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Veterinary Medicine

Woodrow's rough start in life

May 7, 2009

Foals born in the middle of winter, in the snow, more than three weeks early, unattended, and to a maiden mare with less-than-ideal mothering credentials, usually don't fare too well in a rough and tumble world. But Woodrow has shown that even in the direst circumstances, determination and quality care can be enough to beat the odds.

Found alone, in a snow bank

Woodrow’s story began a year ago, when he made his early entrance into the world, born to a maiden mare in the cold of night. His first night may have been his last if not for the efforts of an attentive farm manager and the veterinary medical team at the Equine Reproduction Laboratory.

The farm manager found the newborn foal cold and weak in a snow bank. Wrapped in a blanket, piled into the back seat of an SUV, Woodrow made the trip to Colorado State University and the ERL where his condition was assessed and treatment begun.

Hypothermic, dehydrated, shocky

The foal was hypothermic, dehydrated, shocky, and had a very weak suckle response. His medical team began treatment immediately with warmed intravenous fluids, plasma, antibiotics, naval disinfection, heat lamps, a warm water pad, blankets, and lots of one-on-one attention from an army of students determined to see the colt make it through his first day. An asogastric tube also was put in place to deliver colostrum directly to the foal’s stomach, and milk replacer was fed by a bottle every one to two hours.

Woodrow also was the beneficiary of a new test developed at the ERL that can quickly and accurately show the level of antibody (IgG) in the blood.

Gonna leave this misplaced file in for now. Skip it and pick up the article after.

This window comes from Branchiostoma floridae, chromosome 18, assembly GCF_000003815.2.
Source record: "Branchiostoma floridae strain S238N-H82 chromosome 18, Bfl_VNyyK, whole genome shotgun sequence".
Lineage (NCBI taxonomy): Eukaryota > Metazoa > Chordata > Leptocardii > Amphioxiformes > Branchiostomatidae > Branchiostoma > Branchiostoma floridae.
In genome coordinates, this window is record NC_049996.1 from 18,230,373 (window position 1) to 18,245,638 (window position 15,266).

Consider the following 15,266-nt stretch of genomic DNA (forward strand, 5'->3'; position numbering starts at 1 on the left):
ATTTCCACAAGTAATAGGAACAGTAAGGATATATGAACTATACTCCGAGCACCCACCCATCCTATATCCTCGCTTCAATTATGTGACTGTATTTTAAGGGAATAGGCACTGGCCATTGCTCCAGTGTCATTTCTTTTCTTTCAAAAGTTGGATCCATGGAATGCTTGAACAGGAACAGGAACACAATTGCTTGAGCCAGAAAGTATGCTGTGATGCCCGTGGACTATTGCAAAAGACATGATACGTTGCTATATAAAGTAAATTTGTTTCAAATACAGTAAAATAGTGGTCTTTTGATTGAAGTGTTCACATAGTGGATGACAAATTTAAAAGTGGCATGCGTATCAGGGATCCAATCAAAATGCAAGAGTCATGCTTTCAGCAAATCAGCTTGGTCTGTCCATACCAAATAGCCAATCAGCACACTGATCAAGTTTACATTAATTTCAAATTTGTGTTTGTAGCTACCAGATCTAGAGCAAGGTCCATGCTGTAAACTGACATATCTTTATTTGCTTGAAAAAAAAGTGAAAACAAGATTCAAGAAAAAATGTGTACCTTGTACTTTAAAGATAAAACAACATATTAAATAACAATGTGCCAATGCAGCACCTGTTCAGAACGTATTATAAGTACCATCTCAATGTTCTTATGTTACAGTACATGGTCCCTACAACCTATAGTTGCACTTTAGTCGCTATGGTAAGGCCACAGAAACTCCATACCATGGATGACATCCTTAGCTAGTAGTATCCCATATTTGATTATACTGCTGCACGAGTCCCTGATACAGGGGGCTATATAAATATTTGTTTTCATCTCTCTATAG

“At the ERL, we developed a blood test for measurement of antibody levels that yields immediate results,” said Dr. Patrick McCue, Woodrow’s attending clinician. “With Woodrow, the test showed his antibody levels were inadequate and that he would benefit from additional antibody in the form of frozen-thawed colostrum and plasma to provide immune protection against infectious disease.”

Adoptive mom found at ERL

After two hours of treatment, Woodrow began to improve. His mother was brought to the clinic but attempts to reunite the mare with her foal were unsuccessful.

Eventually, a suitable surrogate mare was selected from the ERL herd and treated with hormones to stimulate her to come into milk. Woodrow’s adoptive mom, who had a history of being a good mother to a previous foal of her own, allowed the orphan to nurse and his future looked promising.

Premature birth complications, umbilical infection

But Woodrow wasn’t out of the woods yet. Radiographs taken at 4 days of age showed Woodrow’s knees and hocks had incomplete ossification of the bones of those joints, probably due to his premature birth. He was fitted with a set of splints and ordered to “bed rest” for almost three weeks, still able to stand and nurse, but with limited exercise. At 12 days old, Woodrow developed another medical condition, called a patent urachus, and an umbilical infection. During fetal development the urachus is a tube that connects the bladder to the umbilicus.

After birth, the urachus normally closes. If the urachus remains open, the risk of infection is very high. Woodrow had surgery to remove the infected umbilical stump. The clinical staff waited for the next medical crisis, but Woodrow’s troubles seemed to finally be over.

Woodrow now roams a 40-acre pasture near Fort Collins

At one month, Woodrow was discharged from the clinic and returned with his adopted mom back to the ranch where his life began with so much uncertainty. Today, he roams a 40-acre pasture near Fort Collins where his spunk and spirit bring delight to all. Woodrow is a survivor thanks to state-of-the-art veterinary medical care, dedicated students, and a compassionate owner.

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Originally published in the 2009 Equine Reproduction Laboratory newsletter.